Trump and Putin – Two Peas

Commentators continue to marvel and puzzle over Not-My-President Trump’s apparent adulation of Vladimir Putin and, in turn, the adulation of Trump by the Rust Belt workers and families who have historically been the Democratic base. I have a theory of my own based on my and others’ observations of Trump’s behavior during the campaigns and since taking office.

Recall Jimmy Connors, the great tennis champion of the 1970s and 1980s who was known for his fierce competitive drive. When asked for an explanation of his ferocity in what had been a gentlemanly game, he said “I hate to lose more than I love to win.”

Trump sold his political base on much the same idea. With him as President, he claimed, the Rust Belt workers, who were either unemployed (and possibly unemployable) or were hanging onto tenuous positions in dying industries like coal mining and raw steel production and who felt, rightly, that they had “lost” something, would “win” again. No more losing!

Generally, behavioral economists tell us, loss-aversion is a stronger force on people’s thinking than is the opportunity to gain an equivalent value. Like Jimmy Connors, people really hate to lose especially employment that, in the American ethos, is so central to people’s sense of self-esteem. That was the psychology that Trump played to in the campaign with his “jobs, jobs, jobs” and “Make America Great Again” themes. He called the Rust Belt voters the “forgotten people” and assured them they were “forgotten no longer.”

Meanwhile, Hillary Clinton was announcing multi-part complex plans to solve the dis-employment problem while promising to put coal companies and their employees out of business and condemning Trump’s supporters as “deplorables.” In essence, Trump’s simple message, while phrased in terms of “so much winning,” was actually “When I am president, you will no longer be losers.” By touching the “loser nerve,” Trump was able to capture the deep loyalty of his fan base that is seemingly impervious to repeated proofs that he has lied or made demonstrably false statements.

Now consider Putin. Many knowledgeable people in the Western world would describe Putin as dishonest, corrupt, despotic, a murderer and generally an immoral and evil person. To that description, Putin would likely have one answer: “Am I winning?”

Putin’s answer would be ‘yes,’ though the price of his “winning” is being paid in impoverishment of much of the Russian population along with suppression of opposition speech, among other horrors. To which Putin would respond again, with a smirk, “Am I winning?” That is the only relevant metric for him. His political goal, to the extent one exists beyond ill-gotten accrual of personal wealth, and the likely source of such support as he enjoys among some Russians is the restoration of the Russia of days gone by – a global superpower equal to or even dominant over the United States and the “West.” Not too far in concept from Trump’s “Make America Great Again” theme. Putin uses different techniques than Trump to advance his agenda, but in fundamental ways the goals are very similar. The crucial point is that losing and winning are not equivalents. “Avoiding loss” carries more psychological heft than “winning.”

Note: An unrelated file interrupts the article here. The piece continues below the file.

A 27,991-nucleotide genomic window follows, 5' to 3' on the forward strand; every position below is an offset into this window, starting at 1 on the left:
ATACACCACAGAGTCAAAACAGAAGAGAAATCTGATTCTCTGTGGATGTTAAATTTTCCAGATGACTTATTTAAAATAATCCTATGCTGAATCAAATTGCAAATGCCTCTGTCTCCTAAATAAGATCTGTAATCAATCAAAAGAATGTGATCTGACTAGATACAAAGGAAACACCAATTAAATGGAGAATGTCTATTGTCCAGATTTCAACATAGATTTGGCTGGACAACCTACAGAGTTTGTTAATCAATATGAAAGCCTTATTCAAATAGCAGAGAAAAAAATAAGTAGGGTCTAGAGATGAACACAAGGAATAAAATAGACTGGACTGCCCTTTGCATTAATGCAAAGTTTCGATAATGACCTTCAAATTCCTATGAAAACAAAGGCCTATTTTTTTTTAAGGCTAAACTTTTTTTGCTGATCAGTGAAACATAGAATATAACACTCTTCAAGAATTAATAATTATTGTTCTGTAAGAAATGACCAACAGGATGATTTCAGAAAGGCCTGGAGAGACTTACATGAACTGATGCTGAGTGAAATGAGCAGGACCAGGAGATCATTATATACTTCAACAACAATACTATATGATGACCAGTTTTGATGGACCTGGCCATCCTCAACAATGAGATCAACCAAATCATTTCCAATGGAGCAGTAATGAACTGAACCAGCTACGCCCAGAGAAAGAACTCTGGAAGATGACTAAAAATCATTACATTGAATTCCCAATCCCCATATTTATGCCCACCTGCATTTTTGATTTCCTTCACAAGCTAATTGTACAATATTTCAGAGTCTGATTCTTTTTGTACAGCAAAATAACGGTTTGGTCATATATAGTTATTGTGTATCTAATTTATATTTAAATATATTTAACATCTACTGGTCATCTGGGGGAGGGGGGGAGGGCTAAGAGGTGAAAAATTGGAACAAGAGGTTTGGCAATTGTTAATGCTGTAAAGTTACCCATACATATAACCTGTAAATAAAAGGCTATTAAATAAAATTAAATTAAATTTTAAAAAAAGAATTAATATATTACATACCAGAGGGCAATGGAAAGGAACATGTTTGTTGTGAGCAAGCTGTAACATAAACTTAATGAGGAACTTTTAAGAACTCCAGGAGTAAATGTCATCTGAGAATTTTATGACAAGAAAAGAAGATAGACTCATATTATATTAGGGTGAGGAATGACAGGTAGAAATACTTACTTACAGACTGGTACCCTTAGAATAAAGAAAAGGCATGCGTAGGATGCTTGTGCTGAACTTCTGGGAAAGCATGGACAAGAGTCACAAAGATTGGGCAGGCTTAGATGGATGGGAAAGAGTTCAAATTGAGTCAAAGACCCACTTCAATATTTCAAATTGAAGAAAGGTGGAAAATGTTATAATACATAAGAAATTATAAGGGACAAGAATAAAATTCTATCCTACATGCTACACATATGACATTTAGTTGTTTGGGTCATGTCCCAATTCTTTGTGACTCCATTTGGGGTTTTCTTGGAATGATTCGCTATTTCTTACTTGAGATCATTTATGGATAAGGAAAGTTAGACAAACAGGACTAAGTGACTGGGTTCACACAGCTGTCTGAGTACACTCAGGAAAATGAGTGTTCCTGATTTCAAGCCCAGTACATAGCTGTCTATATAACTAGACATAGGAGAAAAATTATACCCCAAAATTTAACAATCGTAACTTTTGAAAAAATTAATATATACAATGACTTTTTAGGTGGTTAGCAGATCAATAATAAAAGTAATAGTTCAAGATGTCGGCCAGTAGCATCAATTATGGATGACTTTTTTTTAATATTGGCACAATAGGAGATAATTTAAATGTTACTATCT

That perception is, I believe, the true meaning behind the question he reportedly kept asking as the ObamaCare “repeal and replace” legislation unraveled: “Is the Ryan legislation a good bill?” He really meant “am I going to lose with this bill?”  When it became clear that losing was almost certain to happen, he abandoned the effort before the losing could become choate in a House floor vote.

Trump hates to lose and ending the healthcare fight was a way to avoid losing, even if in reality he did not achieve his goal and by any objective standard would be seen as having lost with resulting damage to his self-image as an infallible deal-maker. When he was widely portrayed in the media as having lost the ObamaCare replacement fight, he immediately reversed course and said that the battle was not over and that negotiations were on-going, an assertion now shown by recent reports to be true. http://wapo.st/2nYE37S.